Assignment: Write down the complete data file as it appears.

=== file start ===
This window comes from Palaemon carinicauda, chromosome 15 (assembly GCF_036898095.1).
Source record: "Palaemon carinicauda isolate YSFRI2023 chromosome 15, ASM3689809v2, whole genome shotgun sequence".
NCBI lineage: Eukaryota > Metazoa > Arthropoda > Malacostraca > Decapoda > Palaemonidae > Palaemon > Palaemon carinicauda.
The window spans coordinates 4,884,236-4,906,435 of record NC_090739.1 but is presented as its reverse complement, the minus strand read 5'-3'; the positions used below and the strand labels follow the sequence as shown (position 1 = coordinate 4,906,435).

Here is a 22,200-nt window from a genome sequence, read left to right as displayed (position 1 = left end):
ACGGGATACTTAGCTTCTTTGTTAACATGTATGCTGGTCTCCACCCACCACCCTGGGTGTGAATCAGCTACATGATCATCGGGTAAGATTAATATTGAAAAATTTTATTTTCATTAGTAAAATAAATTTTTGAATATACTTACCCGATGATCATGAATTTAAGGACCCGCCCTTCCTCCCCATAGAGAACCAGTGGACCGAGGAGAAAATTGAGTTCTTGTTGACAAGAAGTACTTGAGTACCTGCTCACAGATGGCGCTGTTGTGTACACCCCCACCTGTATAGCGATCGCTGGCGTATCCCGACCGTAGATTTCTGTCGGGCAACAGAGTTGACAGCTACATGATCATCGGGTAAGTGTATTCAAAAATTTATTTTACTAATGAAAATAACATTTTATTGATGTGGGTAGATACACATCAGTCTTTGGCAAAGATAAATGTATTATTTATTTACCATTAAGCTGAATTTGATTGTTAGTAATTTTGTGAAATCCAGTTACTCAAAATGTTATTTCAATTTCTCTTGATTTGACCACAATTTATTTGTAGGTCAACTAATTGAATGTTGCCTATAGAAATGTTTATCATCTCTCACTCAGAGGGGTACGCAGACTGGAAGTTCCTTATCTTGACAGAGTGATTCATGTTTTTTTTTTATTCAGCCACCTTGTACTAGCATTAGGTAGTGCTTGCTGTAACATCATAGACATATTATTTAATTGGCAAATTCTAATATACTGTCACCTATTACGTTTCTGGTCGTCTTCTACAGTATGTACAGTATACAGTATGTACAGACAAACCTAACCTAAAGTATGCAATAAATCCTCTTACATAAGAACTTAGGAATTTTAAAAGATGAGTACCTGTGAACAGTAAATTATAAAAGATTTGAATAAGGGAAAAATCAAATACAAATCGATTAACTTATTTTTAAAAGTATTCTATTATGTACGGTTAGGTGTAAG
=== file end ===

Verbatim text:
This window comes from Palaemon carinicauda, chromosome 15 (assembly GCF_036898095.1).
Source record: "Palaemon carinicauda isolate YSFRI2023 chromosome 15, ASM3689809v2, whole genome shotgun sequence".
NCBI lineage: Eukaryota > Metazoa > Arthropoda > Malacostraca > Decapoda > Palaemonidae > Palaemon > Palaemon carinicauda.
The window spans coordinates 4,884,236-4,906,435 of record NC_090739.1 but is presented as its reverse complement, the minus strand read 5'-3'; the positions used below and the strand labels follow the sequence as shown (position 1 = coordinate 4,906,435).

Here is a 22,200-nt window from a genome sequence, read left to right as displayed (position 1 = left end):
ACGGGATACTTAGCTTCTTTGTTAACATGTATGCTGGTCTCCACCCACCACCCTGGGTGTGAATCAGCTACATGATCATCGGGTAAGATTAATATTGAAAAATTTTATTTTCATTAGTAAAATAAATTTTTGAATATACTTACCCGATGATCATGAATTTAAGGACCCGCCCTTCCTCCCCATAGAGAACCAGTGGACCGAGGAGAAAATTGAGTTCTTGTTGACAAGAAGTACTTGAGTACCTGCTCACAGATGGCGCTGTTGTGTACACCCCCACCTGTATAGCGATCGCTGGCGTATCCCGACCGTAGATTTCTGTCGGGCAACAGAGTTGACAGCTACATGATCATCGGGTAAGTGTATTCAAAAATTTATTTTACTAATGAAAATAACATTTTATTGATGTGGGTAGATACACATCAGTCTTTGGCAAAGATAAATGTATTATTTATTTACCATTAAGCTGAATTTGATTGTTAGTAATTTTGTGAAATCCAGTTACTCAAAATGTTATTTCAATTTCTCTTGATTTGACCACAATTTATTTGTAGGTCAACTAATTGAATGTTGCCTATAGAAATGTTTATCATCTCTCACTCAGAGGGGTACGCAGACTGGAAGTTCCTTATCTTGACAGAGTGATTCATGTTTTTTTTTTATTCAGCCACCTTGTACTAGCATTAGGTAGTGCTTGCTGTAACATCATAGACATATTATTTAATTGGCAAATTCTAATATACTGTCACCTATTACGTTTCTGGTCGTCTTCTACAGTATGTACAGTATACAGTATGTACAGACAAACCTAACCTAAAGTATGCAATAAATCCTCTTACATAAGAACTTAGGAATTTTAAAAGATGAGTACCTGTGAACAGTAAATTATAAAAGATTTGAATAAGGGAAAAATCAAATACAAATCGATTAACTTATTTTTAAAAGTATTCTATTATGTACGGTTAGGTGTAAG